Rep. Young joins Democrats to pass U.S. marijuana legalization bill

A woman processes marijuana in Alaska.
Marijuana being processed and harvested in Southeast Alaska. (Berett Wilber/Alaska Public)

Alaska Rep. Don Young was one of only five Republicans to vote for a bill that would decriminalize marijuana.

The bill passed 228-164 in the House on Friday, but is unlikely to go further before Congress adjourns in early January.

Rep. Young’s tweet include a 2019 photo of him touring Alaska grow operation Raspberry Roots.

Young, who does not advocate for marijuana use, is nonetheless co-chair of the Congressional Cannabis Caucus.

“I’m a conservative Republican … but I believe in state’s rights,” he said in 2017, when the caucus was announced. (A caucus, in this sense, is a group of like-minded lawmakers who come together to advance a particular issue.) He said the federal government should not overrule the voters in his state.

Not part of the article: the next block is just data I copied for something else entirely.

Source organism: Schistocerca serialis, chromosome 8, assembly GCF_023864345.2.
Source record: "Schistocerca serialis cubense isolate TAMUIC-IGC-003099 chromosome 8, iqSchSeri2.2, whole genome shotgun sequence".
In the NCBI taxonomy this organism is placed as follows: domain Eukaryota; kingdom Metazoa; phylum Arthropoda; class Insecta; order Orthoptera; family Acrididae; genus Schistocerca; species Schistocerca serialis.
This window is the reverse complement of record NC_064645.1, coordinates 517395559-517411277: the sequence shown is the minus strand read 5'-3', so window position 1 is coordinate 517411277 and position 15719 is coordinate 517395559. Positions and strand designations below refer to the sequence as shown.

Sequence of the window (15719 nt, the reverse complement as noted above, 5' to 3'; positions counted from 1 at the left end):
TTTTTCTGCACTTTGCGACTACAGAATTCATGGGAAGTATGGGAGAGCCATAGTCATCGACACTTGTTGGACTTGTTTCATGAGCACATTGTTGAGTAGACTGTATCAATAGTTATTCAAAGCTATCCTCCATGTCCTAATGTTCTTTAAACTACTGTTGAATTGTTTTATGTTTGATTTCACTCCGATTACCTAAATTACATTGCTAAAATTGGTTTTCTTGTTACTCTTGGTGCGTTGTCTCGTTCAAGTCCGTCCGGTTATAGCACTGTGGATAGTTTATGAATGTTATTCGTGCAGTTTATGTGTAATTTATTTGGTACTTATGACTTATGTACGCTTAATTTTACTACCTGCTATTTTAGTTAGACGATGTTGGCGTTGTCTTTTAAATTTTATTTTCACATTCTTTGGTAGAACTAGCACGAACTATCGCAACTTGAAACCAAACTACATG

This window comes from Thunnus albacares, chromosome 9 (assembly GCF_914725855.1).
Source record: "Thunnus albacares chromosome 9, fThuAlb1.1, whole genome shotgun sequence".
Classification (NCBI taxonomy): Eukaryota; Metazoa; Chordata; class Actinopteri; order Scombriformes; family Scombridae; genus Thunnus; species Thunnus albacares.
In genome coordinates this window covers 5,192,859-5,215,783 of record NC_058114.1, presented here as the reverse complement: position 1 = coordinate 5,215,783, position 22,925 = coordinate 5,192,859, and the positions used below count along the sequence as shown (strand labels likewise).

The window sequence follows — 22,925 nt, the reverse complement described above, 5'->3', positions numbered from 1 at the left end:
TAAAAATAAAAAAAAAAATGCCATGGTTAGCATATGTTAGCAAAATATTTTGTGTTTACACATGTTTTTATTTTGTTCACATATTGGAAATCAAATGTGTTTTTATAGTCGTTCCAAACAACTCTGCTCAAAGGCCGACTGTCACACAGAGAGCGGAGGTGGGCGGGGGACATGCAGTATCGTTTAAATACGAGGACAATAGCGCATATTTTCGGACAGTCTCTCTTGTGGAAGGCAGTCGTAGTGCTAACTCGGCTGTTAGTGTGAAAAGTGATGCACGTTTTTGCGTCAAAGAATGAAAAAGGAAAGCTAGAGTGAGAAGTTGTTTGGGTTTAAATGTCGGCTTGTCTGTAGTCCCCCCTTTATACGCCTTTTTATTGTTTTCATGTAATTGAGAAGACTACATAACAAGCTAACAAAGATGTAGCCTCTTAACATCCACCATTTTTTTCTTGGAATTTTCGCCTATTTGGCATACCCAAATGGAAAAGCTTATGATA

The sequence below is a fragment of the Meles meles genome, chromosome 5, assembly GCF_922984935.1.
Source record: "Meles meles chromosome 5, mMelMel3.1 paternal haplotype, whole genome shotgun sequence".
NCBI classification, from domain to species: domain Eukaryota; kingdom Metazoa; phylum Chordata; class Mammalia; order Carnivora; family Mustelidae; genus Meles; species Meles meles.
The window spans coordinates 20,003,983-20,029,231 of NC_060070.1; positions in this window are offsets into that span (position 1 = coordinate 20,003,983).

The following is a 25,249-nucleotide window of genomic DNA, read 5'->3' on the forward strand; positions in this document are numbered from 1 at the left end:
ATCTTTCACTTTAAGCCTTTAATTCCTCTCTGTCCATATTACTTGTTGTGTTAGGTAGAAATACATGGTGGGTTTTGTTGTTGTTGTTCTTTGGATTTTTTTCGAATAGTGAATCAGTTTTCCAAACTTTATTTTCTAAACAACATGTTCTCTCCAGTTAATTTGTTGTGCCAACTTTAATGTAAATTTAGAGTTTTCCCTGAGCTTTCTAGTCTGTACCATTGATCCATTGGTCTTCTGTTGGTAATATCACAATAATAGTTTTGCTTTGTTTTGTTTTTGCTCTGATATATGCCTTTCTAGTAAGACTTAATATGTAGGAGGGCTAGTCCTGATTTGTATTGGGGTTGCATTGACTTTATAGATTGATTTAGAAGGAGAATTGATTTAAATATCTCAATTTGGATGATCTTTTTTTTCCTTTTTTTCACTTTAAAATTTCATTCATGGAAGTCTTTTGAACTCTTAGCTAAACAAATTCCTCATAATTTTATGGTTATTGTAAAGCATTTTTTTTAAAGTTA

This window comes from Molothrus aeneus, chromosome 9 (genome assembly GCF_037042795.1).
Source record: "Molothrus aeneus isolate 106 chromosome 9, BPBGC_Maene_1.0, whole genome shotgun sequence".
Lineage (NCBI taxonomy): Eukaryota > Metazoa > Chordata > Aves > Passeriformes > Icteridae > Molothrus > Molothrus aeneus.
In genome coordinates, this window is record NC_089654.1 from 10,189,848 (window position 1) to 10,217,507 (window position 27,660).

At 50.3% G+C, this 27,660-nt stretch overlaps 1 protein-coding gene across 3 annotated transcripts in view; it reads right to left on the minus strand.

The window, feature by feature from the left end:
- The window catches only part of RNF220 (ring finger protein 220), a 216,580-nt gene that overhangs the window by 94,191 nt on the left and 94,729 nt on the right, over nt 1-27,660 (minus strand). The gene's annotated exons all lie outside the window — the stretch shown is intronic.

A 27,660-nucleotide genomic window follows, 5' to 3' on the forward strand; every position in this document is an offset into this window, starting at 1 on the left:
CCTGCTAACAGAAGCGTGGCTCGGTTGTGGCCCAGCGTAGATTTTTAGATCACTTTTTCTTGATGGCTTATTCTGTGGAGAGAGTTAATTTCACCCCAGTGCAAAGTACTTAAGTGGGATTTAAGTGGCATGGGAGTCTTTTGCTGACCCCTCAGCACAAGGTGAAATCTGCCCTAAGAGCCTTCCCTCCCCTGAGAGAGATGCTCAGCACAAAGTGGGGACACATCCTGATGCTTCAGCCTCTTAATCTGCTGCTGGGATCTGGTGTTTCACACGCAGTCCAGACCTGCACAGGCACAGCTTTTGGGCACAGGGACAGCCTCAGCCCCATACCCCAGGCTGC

Alaska and 14 other states have legalized cannabis for recreational use by adults. A majority of states allow it for medical purposes.

Passage of the House bill is a significant milestone for the movement to make cannabis legal nationwide, but the legislation is not likely to pass the Senate before early January when the 116th Congress concludes. Sen. Kamala Harris, now vice president-elect, introduced a similar bill in 2019 that did not advance in the Senate. If both bills expire when Congress adjourns as expected, supporters would have to reintroduce the legislation when Congress reconvenes in 2021.

Liz Ruskin is the Washington, D.C., correspondent for Alaska Public Media. She reports from the U.S. Capitol and from Anchorage. Reach her at

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